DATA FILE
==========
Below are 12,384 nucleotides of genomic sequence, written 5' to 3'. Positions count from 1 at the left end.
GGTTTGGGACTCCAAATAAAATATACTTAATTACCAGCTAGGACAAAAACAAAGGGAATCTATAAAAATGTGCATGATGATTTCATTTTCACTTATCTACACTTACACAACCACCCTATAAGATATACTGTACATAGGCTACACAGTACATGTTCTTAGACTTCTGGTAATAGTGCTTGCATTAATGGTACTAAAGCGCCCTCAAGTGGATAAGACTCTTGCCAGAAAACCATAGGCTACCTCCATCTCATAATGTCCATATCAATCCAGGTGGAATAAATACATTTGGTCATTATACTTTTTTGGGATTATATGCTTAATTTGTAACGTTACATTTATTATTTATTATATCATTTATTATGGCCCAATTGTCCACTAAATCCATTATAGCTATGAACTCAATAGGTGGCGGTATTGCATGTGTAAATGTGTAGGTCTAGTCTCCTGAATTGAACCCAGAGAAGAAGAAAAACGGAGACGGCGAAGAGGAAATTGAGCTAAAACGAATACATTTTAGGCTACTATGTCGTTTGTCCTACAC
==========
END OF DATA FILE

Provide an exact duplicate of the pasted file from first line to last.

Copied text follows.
Below are 12,384 nucleotides of genomic sequence, written 5' to 3'. Positions count from 1 at the left end.
GGTTTGGGACTCCAAATAAAATATACTTAATTACCAGCTAGGACAAAAACAAAGGGAATCTATAAAAATGTGCATGATGATTTCATTTTCACTTATCTACACTTACACAACCACCCTATAAGATATACTGTACATAGGCTACACAGTACATGTTCTTAGACTTCTGGTAATAGTGCTTGCATTAATGGTACTAAAGCGCCCTCAAGTGGATAAGACTCTTGCCAGAAAACCATAGGCTACCTCCATCTCATAATGTCCATATCAATCCAGGTGGAATAAATACATTTGGTCATTATACTTTTTTGGGATTATATGCTTAATTTGTAACGTTACATTTATTATTTATTATATCATTTATTATGGCCCAATTGTCCACTAAATCCATTATAGCTATGAACTCAATAGGTGGCGGTATTGCATGTGTAAATGTGTAGGTCTAGTCTCCTGAATTGAACCCAGAGAAGAAGAAAAACGGAGACGGCGAAGAGGAAATTGAGCTAAAACGAATACATTTTAGGCTACTATGTCGTTTGTCCTACAC